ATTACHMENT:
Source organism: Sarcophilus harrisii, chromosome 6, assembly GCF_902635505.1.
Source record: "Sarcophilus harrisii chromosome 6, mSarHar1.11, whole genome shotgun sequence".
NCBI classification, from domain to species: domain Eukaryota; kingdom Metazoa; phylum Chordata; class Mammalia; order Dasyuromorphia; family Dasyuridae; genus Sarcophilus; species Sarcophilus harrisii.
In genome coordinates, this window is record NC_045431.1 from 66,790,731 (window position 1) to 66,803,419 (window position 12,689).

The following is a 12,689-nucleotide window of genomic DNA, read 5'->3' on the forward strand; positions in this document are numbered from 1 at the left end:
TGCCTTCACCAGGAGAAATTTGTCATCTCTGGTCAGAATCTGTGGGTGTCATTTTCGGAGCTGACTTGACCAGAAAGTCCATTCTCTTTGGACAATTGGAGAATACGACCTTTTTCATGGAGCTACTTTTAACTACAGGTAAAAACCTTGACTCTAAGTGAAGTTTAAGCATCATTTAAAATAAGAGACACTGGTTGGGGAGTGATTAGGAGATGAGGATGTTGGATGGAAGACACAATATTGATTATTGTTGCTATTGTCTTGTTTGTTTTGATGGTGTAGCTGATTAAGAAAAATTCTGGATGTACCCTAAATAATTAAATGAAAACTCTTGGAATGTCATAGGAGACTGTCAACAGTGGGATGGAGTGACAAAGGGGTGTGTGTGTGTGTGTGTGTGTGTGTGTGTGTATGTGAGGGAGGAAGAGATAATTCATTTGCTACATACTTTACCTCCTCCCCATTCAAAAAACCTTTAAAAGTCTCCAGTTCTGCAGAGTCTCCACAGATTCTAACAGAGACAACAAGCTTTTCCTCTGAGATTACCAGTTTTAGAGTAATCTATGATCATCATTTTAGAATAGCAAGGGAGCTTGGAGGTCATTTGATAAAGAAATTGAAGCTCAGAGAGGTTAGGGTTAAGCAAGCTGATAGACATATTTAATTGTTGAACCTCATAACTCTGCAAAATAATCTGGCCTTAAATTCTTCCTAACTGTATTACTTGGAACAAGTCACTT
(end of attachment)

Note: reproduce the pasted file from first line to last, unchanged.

Source organism: Sarcophilus harrisii, chromosome 6, assembly GCF_902635505.1.
Source record: "Sarcophilus harrisii chromosome 6, mSarHar1.11, whole genome shotgun sequence".
NCBI classification, from domain to species: domain Eukaryota; kingdom Metazoa; phylum Chordata; class Mammalia; order Dasyuromorphia; family Dasyuridae; genus Sarcophilus; species Sarcophilus harrisii.
In genome coordinates, this window is record NC_045431.1 from 66,790,731 (window position 1) to 66,803,419 (window position 12,689).

The following is a 12,689-nucleotide window of genomic DNA, read 5'->3' on the forward strand; positions in this document are numbered from 1 at the left end:
TGCCTTCACCAGGAGAAATTTGTCATCTCTGGTCAGAATCTGTGGGTGTCATTTTCGGAGCTGACTTGACCAGAAAGTCCATTCTCTTTGGACAATTGGAGAATACGACCTTTTTCATGGAGCTACTTTTAACTACAGGTAAAAACCTTGACTCTAAGTGAAGTTTAAGCATCATTTAAAATAAGAGACACTGGTTGGGGAGTGATTAGGAGATGAGGATGTTGGATGGAAGACACAATATTGATTATTGTTGCTATTGTCTTGTTTGTTTTGATGGTGTAGCTGATTAAGAAAAATTCTGGATGTACCCTAAATAATTAAATGAAAACTCTTGGAATGTCATAGGAGACTGTCAACAGTGGGATGGAGTGACAAAGGGGTGTGTGTGTGTGTGTGTGTGTGTGTGTGTGTATGTGAGGGAGGAAGAGATAATTCATTTGCTACATACTTTACCTCCTCCCCATTCAAAAAACCTTTAAAAGTCTCCAGTTCTGCAGAGTCTCCACAGATTCTAACAGAGACAACAAGCTTTTCCTCTGAGATTACCAGTTTTAGAGTAATCTATGATCATCATTTTAGAATAGCAAGGGAGCTTGGAGGTCATTTGATAAAGAAATTGAAGCTCAGAGAGGTTAGGGTTAAGCAAGCTGATAGACATATTTAATTGTTGAACCTCATAACTCTGCAAAATAATCTGGCCTTAAATTCTTCCTAACTGTATTACTTGGAACAAGTCACTT